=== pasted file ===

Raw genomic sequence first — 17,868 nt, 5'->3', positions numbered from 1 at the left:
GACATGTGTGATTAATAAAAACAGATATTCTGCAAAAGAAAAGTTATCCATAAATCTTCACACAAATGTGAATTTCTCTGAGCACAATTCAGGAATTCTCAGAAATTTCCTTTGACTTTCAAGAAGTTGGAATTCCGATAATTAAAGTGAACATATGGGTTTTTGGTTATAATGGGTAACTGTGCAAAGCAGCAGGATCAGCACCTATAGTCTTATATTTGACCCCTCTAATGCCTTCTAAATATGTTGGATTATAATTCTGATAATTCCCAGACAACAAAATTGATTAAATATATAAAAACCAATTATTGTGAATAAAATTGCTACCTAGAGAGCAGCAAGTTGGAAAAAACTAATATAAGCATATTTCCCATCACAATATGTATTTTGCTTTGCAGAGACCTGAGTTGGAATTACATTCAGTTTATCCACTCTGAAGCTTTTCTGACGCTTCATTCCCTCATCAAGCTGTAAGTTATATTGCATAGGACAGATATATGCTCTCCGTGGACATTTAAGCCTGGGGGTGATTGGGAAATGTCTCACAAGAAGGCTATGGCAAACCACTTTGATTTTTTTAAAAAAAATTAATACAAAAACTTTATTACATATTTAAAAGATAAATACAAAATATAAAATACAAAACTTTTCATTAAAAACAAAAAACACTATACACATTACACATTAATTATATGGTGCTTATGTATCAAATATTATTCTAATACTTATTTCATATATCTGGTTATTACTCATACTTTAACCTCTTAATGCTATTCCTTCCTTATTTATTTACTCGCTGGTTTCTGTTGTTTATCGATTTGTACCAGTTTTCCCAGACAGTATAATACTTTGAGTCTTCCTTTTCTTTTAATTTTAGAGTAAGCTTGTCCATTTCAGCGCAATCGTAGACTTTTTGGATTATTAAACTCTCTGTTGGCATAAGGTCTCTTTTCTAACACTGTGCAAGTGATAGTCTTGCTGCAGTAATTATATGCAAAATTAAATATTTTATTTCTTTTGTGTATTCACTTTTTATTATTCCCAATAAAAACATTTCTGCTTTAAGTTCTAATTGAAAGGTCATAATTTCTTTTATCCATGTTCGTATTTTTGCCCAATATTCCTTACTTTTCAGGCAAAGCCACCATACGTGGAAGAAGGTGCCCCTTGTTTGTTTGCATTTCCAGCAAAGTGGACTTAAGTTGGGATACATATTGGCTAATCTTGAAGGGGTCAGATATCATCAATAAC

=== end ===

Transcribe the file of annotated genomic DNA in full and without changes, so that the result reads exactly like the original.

Raw genomic sequence first — 17,868 nt, 5'->3', positions numbered from 1 at the left:
GACATGTGTGATTAATAAAAACAGATATTCTGCAAAAGAAAAGTTATCCATAAATCTTCACACAAATGTGAATTTCTCTGAGCACAATTCAGGAATTCTCAGAAATTTCCTTTGACTTTCAAGAAGTTGGAATTCCGATAATTAAAGTGAACATATGGGTTTTTGGTTATAATGGGTAACTGTGCAAAGCAGCAGGATCAGCACCTATAGTCTTATATTTGACCCCTCTAATGCCTTCTAAATATGTTGGATTATAATTCTGATAATTCCCAGACAACAAAATTGATTAAATATATAAAAACCAATTATTGTGAATAAAATTGCTACCTAGAGAGCAGCAAGTTGGAAAAAACTAATATAAGCATATTTCCCATCACAATATGTATTTTGCTTTGCAGAGACCTGAGTTGGAATTACATTCAGTTTATCCACTCTGAAGCTTTTCTGACGCTTCATTCCCTCATCAAGCTGTAAGTTATATTGCATAGGACAGATATATGCTCTCCGTGGACATTTAAGCCTGGGGGTGATTGGGAAATGTCTCACAAGAAGGCTATGGCAAACCACTTTGATTTTTTTAAAAAAAATTAATACAAAAACTTTATTACATATTTAAAAGATAAATACAAAATATAAAATACAAAACTTTTCATTAAAAACAAAAAACACTATACACATTACACATTAATTATATGGTGCTTATGTATCAAATATTATTCTAATACTTATTTCATATATCTGGTTATTACTCATACTTTAACCTCTTAATGCTATTCCTTCCTTATTTATTTACTCGCTGGTTTCTGTTGTTTATCGATTTGTACCAGTTTTCCCAGACAGTATAATACTTTGAGTCTTCCTTTTCTTTTAATTTTAGAGTAAGCTTGTCCATTTCAGCGCAATCGTAGACTTTTTGGATTATTAAACTCTCTGTTGGCATAAGGTCTCTTTTCTAACACTGTGCAAGTGATAGTCTTGCTGCAGTAATTATATGCAAAATTAAATATTTTATTTCTTTTGTGTATTCACTTTTTATTATTCCCAATAAAAACATTTCTGCTTTAAGTTCTAATTGAAAGGTCATAATTTCTTTTATCCATGTTCGTATTTTTGCCCAATATTCCTTACTTTTCAGGCAAAGCCACCATACGTGGAAGAAGGTGCCCCTTGTTTGTTTGCATTTCCAGCAAAGTGGACTTAAGTTGGGATACATATTGGCTAATCTTGAAGGGGTCAGATATCATCAATAAC